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Posts tagged with Biotechnology

A Scientist’s Responsibility

Sepehr Eskandari, Ph.D.
Professor and Chair of Biological Sciences
Alumnus of Cal Poly Pomona

Sepher Eskandari in the lab at Cal Poly Pomona.

Sepher Eskandari in the lab at Cal Poly Pomona.

My most important responsibility as a scientist is to teach the next generation.  This is because science is not static – it is not the sum of all existing knowledge.  Rather, science is a dynamic process that builds one discovery on top of the other.  Today’s scientific community is asking questions that will not be answered in my lifetime, but in my students’ lifetimes – perhaps.

I derive great joy working with and teaching students in my lab at Cal Poly Pomona.  Together, we research the chemistry implicated in brain processes that may one day lead to treatment options for seizures and strokes.  The work itself is rewarding but the intellectual curiosity and maturation I see developing in students who spend upwards of four years (spanning both their undergraduate and graduate years) in my lab makes a greater personal impact. More …


Looking Beyond the Cure

By Elisabeth Freeman
President at International Center for Professional Development
Executive Director at Legacy Direct
Alumna of CSU Channel Islands

Elisabeth Freeman meets with students in Matetsi

Freeman meets with students in Zimbabwe

People in Africa are dying alarmingly early in life, primarily from preventable or treatable diseases.  AIDS continues to be a prolific killer, but so are diseases tied to starvation, poor infrastructure and lack of sanitation.

I have already outlived 80 percent of my childhood classmates in Zimbabwe.  This realization drives home just how fortunate I have been to access the medical treatment and quality of life in the United States, but it also underscores the tragedy of the health disparities that exist in this world.

After coming to California, my education at CSU Channel Islands started with optimism of finding a cure for AIDS and relieving the suffering for millions in Africa.  As I went through the biology program, I learned that the problem was more complex – not just from a medical standpoint but also in terms of education, infrastructure and resources.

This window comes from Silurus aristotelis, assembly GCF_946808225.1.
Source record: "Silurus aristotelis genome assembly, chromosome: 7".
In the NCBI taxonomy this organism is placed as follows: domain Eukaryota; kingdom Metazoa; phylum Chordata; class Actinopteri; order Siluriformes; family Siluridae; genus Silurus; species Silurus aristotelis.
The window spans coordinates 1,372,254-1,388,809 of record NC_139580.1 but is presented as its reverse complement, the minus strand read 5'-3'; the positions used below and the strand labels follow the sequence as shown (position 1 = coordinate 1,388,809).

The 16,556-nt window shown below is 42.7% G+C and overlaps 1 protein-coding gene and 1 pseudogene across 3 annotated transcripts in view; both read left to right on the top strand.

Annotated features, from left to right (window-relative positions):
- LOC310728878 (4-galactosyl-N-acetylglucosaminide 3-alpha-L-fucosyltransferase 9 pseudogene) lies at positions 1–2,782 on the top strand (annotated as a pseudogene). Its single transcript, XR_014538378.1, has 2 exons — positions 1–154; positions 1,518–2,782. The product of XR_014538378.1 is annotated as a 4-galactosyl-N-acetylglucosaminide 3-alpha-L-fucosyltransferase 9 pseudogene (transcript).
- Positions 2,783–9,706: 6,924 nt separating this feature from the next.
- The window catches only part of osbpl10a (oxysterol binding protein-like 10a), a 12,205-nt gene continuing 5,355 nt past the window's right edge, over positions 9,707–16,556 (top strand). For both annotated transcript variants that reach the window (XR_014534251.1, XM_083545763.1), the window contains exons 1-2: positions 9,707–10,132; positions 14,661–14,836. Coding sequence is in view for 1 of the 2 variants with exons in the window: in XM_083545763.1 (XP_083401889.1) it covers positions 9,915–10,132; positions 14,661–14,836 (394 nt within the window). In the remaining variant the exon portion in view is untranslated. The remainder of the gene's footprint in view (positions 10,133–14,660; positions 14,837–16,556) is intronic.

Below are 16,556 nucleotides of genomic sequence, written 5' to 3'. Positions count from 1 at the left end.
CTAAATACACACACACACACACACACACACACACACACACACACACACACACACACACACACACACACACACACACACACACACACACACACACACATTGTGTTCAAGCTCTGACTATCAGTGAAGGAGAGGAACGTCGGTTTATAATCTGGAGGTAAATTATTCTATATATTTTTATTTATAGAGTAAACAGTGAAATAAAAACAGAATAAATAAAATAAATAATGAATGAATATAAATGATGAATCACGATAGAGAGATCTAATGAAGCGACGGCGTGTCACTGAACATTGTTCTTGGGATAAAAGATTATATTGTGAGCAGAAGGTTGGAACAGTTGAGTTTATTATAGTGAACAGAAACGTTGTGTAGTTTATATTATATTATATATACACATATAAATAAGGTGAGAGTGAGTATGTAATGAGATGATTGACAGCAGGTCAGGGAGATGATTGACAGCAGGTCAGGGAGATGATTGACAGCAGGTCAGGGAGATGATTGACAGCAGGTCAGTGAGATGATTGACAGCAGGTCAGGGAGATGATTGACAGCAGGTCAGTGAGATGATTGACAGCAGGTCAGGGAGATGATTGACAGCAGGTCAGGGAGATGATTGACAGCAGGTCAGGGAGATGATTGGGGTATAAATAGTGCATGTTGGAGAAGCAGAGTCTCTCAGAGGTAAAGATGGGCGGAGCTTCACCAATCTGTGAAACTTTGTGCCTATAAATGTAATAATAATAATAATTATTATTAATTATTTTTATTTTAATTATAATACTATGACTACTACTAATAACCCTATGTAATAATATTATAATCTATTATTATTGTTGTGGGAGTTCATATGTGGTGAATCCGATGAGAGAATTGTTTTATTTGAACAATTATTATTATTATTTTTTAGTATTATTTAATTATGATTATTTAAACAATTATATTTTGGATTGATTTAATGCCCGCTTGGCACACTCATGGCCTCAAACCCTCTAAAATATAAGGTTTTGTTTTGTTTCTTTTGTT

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A Showcase of CSU Biotechnology Expertise

By CSU Public Affairs 

The celebration of student and faculty work at CSU campuses statewide took place under the theme of 'Innovating Educational Practices for the Biotechnology Industry.'

The celebration of student and faculty work at CSU campuses statewide took place under the theme of 'Innovating Educational Practices for the Biotechnology Industry.'

Focusing on a wide range of cultures — from the tribal and corporate to the academic and microbial — the 23rd Annual CSU Biotechnology Symposium earlier this month showcased applied research in the CSU as it set the stage for students’ future success in scientific and technological careers.

To a lively gathering of about 500 CSU students and faculty and nearly 100 industry professionals, community college representatives and elected officials, the symposium presented panels of experts with global perspectives and the discoveries of individual researchers.

With 236 research posters, students from 22 CSU campuses described and discussed their findings related to genes, proteins, cancers, crops, nerves, viruses, and more.  Students, faculty and industry leaders dialogued through career networking, educational sessions and roundtable discussions.

Organized by the CSU Program for Education and Research in Biotechnology (CSUPERB), the symposium is the major statewide event fostering the development of emerging biotechnology researchers and professionals in California.

Several awards celebrated particularly strong work by students and faculty. More …

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Exploring the Frontier of Biotechnology

By Carmen Domingo
Professor of Biology at San Francisco State University

In the spring of 2009 the California Institute of Regenerative Medicine (CIRM ) provided funding to 11 CSUs and Community Colleges to train students in the area of stem cell biology. The primary goal of this new program is to train a diverse work force ready to push the field of regenerative medicine forward.
As the Program Director of the CIRM Bridges program at San Francisco State University (SFSU), I have had the privilege to help establish this new program and observe first hand the impact that this program has had on the career trajectories of CSU students.
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